Build up the colour. “Expect to apply at least two coats of paint to achieve an even coverage.”
Add the detail. “I have found that adding a coat of wax before applying the stencil design makes any mistakes easier to correct. I always use low tack Frogtape to hold the stencil in place. Plus, it's good in that it won’t strip off any paint underneath. Use a very small amount of paint and offload any excess onto a piece of kitchen paper before applying it to the stencil. This way the brush won't be overloaded, so there’s less of a chance that any paint will seep under the stencil.”
Seal it. “Once finished, all chalk paint projects need to be sealed with wax or a lacquer or varnish. For this project, I applied clear wax with a small sponge and then buffed it with a rag.”
If, like Chris, you're hoping to dip a toe into the world of furniture painting, it pays to do your research.
“I love browsing Instagram and Facebook so I am constantly researching new ideas without really realising it,” she says. “I just soak up the information. But I have also been to a few classes, including one with Annie Sloan herself many years ago.
“The paint is quite expensive, but it does go far,” she adds. “If you're working on a small chest of drawers you will need approximately half a tin of paint.”
Bear in mind that patience is a virtue when it comes to painting large furniture sets.
“A small bedside cabinet would take me about three days, but that's because I prefer to do it a stage at a time, such as preparing the piece, applying the first coat and leaving it overnight. I'd then do the second coat the next day,” Chris explains.
Starting small before aiming big will help to build your confidence.
“I have always liked upcycling things for my home, mainly due to necessity, but since discovering chalk paint I’ve found the process even more rewarding and satisfying,” says Chris. “I will literally paint anything, from picture frames to wooden bowls, boxes, table lamps, flower pots and vases – they're all potential subjects for a bit of paint.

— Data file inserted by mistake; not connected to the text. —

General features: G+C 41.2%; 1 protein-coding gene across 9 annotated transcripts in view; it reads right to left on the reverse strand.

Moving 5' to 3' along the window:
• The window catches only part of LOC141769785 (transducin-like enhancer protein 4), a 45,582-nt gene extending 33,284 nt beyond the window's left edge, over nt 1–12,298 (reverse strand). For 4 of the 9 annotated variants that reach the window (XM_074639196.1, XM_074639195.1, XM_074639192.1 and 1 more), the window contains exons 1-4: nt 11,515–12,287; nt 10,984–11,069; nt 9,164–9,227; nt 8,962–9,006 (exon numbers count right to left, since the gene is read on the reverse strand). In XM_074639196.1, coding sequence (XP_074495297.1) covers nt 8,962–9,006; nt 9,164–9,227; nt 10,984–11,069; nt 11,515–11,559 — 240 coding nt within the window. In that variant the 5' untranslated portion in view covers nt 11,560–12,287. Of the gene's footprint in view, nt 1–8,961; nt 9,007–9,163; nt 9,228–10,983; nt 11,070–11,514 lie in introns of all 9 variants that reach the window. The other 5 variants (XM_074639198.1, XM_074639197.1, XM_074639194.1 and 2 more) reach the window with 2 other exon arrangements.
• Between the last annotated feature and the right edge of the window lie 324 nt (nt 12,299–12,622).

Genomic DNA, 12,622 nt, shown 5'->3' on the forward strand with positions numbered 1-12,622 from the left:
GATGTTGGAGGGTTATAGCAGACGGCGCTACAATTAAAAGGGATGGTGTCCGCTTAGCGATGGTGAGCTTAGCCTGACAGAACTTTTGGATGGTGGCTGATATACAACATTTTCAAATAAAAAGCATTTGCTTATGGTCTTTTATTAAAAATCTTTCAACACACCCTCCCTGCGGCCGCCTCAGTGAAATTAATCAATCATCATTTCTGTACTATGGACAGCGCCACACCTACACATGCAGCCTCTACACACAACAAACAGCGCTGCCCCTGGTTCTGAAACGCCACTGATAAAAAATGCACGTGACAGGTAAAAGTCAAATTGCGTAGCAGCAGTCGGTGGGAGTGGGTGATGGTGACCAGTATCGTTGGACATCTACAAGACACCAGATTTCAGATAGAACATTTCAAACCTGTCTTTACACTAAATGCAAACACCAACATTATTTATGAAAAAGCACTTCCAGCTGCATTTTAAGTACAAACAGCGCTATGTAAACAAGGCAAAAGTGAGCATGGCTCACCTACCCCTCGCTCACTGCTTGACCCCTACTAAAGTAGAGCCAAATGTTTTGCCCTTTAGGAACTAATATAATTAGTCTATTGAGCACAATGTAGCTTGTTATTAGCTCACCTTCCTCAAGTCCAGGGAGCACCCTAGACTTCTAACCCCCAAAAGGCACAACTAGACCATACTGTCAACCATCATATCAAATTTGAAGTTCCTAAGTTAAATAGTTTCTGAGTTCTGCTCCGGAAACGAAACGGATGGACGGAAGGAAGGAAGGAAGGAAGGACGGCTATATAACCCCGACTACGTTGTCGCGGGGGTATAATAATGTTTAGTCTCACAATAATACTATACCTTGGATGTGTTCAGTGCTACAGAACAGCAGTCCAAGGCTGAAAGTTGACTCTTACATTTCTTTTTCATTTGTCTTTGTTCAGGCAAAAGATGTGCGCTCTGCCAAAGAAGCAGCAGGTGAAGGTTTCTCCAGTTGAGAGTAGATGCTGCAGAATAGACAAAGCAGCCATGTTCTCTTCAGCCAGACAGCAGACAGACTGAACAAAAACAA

“There’s also something so lovely about a piece that has a bit of history and has had a previous life. Although I wouldn't describe myself as ‘artistic’ – I can’t draw, for instance – stencilling, in particular, gives me a creative outlet.
“My advice to anyone, especially during the winter lockdown, is to have a go, as it’s only a bit of paint,” she adds. “Start with something small such as a tray or picture frame, get a tester pot of paint, have a look online at some Annie Sloan videos or other online tutorials, as there are lots of free ones out there. If you're on Facebook, join one of the many painting groups. I have always found the people there to be kind and helpful if you have any questions.”
Tom Church, co-founder of LatestDeals.co.uk comments: “The chalk paint movement has given us reams of fantastic ideas for updating old or pre-loved furniture on a budget.
"It can take some practise, but with the great range of stencils on the market, the sky’s the limit when it comes to creating a design you love.
"It's a fun project to tackle. Plus, it can save you hundreds compared to investing in a brand new set of furniture."